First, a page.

Pakistani officials say two suspected U.S. drone strikes have killed six suspected militants in the northwestern part of the country.
The officials said an unmanned aircraft fired two missiles, killing two suspected militants as they rode a motorbike in a village in the North Waziristan tribal region.
Earlier, Pakistani intelligence officials said an unmanned aircraft fired two missiles in the same village, killing at least four suspected militants.
The French news agency quoted the officials as saying the apparent drone strike hit a car immediately after it parked outside a house in a village. The victims have not been identified, but officials believe them to be local militants.
The United States does not confirm drone attacks, but regional experts credit the attacks with killing al-Qaida and Taliban leaders. Critics say U.S. drone attacks have killed hundreds of civilians over last few years.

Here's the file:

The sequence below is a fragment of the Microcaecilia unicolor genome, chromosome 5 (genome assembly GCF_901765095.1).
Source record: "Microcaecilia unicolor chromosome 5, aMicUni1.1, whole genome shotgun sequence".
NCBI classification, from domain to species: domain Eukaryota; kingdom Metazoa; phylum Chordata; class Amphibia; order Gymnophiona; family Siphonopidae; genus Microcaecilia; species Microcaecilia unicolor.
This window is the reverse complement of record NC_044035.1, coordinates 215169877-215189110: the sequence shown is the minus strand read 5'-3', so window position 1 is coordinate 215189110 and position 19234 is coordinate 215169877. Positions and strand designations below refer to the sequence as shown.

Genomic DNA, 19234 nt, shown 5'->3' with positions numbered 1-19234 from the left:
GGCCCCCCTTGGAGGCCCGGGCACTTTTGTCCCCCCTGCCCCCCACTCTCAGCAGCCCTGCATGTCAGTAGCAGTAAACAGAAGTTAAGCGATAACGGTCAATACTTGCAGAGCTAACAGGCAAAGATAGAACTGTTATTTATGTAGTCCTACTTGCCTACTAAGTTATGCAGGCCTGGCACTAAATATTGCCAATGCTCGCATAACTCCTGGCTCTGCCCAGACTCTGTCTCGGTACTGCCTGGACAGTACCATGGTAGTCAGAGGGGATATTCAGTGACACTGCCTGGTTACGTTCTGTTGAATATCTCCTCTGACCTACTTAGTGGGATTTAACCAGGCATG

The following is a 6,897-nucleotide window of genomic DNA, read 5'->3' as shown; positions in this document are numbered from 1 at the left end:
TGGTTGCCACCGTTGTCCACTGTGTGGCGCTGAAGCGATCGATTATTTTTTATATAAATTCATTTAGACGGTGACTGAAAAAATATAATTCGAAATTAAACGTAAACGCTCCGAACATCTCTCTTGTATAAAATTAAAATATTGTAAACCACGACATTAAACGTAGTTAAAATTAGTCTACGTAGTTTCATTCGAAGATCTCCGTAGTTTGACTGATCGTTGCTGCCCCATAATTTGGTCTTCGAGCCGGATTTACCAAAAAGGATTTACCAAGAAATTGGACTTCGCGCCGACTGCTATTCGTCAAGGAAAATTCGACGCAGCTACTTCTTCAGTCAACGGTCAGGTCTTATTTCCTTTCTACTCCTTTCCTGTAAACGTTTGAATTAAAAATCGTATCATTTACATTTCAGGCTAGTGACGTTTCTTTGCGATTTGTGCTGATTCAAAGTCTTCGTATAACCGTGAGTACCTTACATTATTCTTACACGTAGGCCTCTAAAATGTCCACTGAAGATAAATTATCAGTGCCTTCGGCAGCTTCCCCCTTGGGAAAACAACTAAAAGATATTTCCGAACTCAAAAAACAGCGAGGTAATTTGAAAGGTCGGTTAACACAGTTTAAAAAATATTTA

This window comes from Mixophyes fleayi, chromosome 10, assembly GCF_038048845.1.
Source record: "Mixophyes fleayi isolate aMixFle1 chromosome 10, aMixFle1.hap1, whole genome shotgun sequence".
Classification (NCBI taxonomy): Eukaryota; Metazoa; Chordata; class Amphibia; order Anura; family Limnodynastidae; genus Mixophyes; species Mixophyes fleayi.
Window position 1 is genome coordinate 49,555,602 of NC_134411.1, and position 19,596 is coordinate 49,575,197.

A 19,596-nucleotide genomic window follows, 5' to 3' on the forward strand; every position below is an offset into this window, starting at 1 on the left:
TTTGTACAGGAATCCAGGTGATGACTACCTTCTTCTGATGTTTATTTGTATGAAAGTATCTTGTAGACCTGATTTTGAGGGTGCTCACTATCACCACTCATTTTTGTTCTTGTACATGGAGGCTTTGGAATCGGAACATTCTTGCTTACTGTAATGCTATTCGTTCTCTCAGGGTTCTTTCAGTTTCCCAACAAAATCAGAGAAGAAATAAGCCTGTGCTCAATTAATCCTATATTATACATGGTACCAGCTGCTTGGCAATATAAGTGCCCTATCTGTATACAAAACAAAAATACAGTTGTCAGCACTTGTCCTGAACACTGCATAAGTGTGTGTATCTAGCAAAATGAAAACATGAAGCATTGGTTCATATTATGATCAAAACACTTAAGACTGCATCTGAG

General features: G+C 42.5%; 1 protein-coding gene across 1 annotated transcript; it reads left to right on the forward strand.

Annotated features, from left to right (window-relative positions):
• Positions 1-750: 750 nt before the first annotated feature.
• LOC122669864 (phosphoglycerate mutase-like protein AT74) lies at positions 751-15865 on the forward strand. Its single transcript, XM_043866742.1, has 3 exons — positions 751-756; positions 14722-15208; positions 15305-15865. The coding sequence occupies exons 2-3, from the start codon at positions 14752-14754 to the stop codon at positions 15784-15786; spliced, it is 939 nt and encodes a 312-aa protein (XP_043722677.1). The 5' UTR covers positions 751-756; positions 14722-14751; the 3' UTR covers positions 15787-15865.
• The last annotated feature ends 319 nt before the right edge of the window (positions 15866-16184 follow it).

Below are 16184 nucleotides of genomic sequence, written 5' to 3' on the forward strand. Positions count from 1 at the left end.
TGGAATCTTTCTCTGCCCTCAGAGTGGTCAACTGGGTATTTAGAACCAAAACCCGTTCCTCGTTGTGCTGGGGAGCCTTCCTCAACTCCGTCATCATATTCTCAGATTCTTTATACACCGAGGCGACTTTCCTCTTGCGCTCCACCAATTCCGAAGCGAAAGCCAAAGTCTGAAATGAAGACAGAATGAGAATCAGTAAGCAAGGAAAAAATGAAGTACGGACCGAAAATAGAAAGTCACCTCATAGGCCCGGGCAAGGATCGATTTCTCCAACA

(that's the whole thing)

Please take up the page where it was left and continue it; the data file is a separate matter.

Last month, Pakistani tribesmen from a restive northwest region along the Afghan border staged a silent protest in Islamabad against U.S. missile strikes.
About two dozen tribesmen identified themselves as relatives of civilians killed or wounded by U.S. missiles fired from unmanned planes known as drones.
Most of the demonstrators live in the North Waziristan tribal region, which is part of Pakistan's semi-autonomous tribal belt along the border with Afghanistan.
U.S. officials believe al-Qaida and Taliban groups use the tribal region as a safe haven to conduct strikes on coalition and Afghan forces in Afghanistan. The Pakistani military has been reluctant to launch an offensive in the region at the same time it battles domestic Taliban elements elsewhere in the country.